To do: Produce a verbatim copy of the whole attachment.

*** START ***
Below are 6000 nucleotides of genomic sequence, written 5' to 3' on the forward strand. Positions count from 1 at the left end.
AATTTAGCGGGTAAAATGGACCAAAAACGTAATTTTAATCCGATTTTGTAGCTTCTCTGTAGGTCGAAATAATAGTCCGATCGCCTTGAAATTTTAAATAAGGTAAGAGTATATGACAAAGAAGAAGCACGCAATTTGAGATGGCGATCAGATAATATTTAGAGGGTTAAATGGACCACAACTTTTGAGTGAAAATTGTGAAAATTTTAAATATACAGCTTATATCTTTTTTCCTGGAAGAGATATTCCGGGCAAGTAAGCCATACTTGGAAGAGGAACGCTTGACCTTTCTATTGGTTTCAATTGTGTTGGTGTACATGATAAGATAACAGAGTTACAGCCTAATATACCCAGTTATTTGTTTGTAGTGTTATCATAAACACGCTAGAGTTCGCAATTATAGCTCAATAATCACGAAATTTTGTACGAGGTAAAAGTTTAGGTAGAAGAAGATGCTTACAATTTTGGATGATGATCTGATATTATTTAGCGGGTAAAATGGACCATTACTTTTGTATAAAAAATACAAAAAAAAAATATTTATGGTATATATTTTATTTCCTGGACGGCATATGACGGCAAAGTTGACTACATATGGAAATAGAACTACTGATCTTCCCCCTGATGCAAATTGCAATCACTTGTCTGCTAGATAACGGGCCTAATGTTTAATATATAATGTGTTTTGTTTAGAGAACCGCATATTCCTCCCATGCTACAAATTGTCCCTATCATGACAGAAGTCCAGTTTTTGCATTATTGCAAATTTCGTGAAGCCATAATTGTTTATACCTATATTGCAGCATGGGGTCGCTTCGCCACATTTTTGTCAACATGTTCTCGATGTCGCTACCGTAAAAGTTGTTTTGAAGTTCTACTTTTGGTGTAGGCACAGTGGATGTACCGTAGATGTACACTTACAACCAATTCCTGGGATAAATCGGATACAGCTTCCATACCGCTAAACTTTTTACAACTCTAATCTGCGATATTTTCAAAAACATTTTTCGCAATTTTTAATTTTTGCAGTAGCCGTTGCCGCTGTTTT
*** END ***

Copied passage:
Below are 6000 nucleotides of genomic sequence, written 5' to 3' on the forward strand. Positions count from 1 at the left end.
AATTTAGCGGGTAAAATGGACCAAAAACGTAATTTTAATCCGATTTTGTAGCTTCTCTGTAGGTCGAAATAATAGTCCGATCGCCTTGAAATTTTAAATAAGGTAAGAGTATATGACAAAGAAGAAGCACGCAATTTGAGATGGCGATCAGATAATATTTAGAGGGTTAAATGGACCACAACTTTTGAGTGAAAATTGTGAAAATTTTAAATATACAGCTTATATCTTTTTTCCTGGAAGAGATATTCCGGGCAAGTAAGCCATACTTGGAAGAGGAACGCTTGACCTTTCTATTGGTTTCAATTGTGTTGGTGTACATGATAAGATAACAGAGTTACAGCCTAATATACCCAGTTATTTGTTTGTAGTGTTATCATAAACACGCTAGAGTTCGCAATTATAGCTCAATAATCACGAAATTTTGTACGAGGTAAAAGTTTAGGTAGAAGAAGATGCTTACAATTTTGGATGATGATCTGATATTATTTAGCGGGTAAAATGGACCATTACTTTTGTATAAAAAATACAAAAAAAAAATATTTATGGTATATATTTTATTTCCTGGACGGCATATGACGGCAAAGTTGACTACATATGGAAATAGAACTACTGATCTTCCCCCTGATGCAAATTGCAATCACTTGTCTGCTAGATAACGGGCCTAATGTTTAATATATAATGTGTTTTGTTTAGAGAACCGCATATTCCTCCCATGCTACAAATTGTCCCTATCATGACAGAAGTCCAGTTTTTGCATTATTGCAAATTTCGTGAAGCCATAATTGTTTATACCTATATTGCAGCATGGGGTCGCTTCGCCACATTTTTGTCAACATGTTCTCGATGTCGCTACCGTAAAAGTTGTTTTGAAGTTCTACTTTTGGTGTAGGCACAGTGGATGTACCGTAGATGTACACTTACAACCAATTCCTGGGATAAATCGGATACAGCTTCCATACCGCTAAACTTTTTACAACTCTAATCTGCGATATTTTCAAAAACATTTTTCGCAATTTTTAATTTTTGCAGTAGCCGTTGCCGCTGTTTT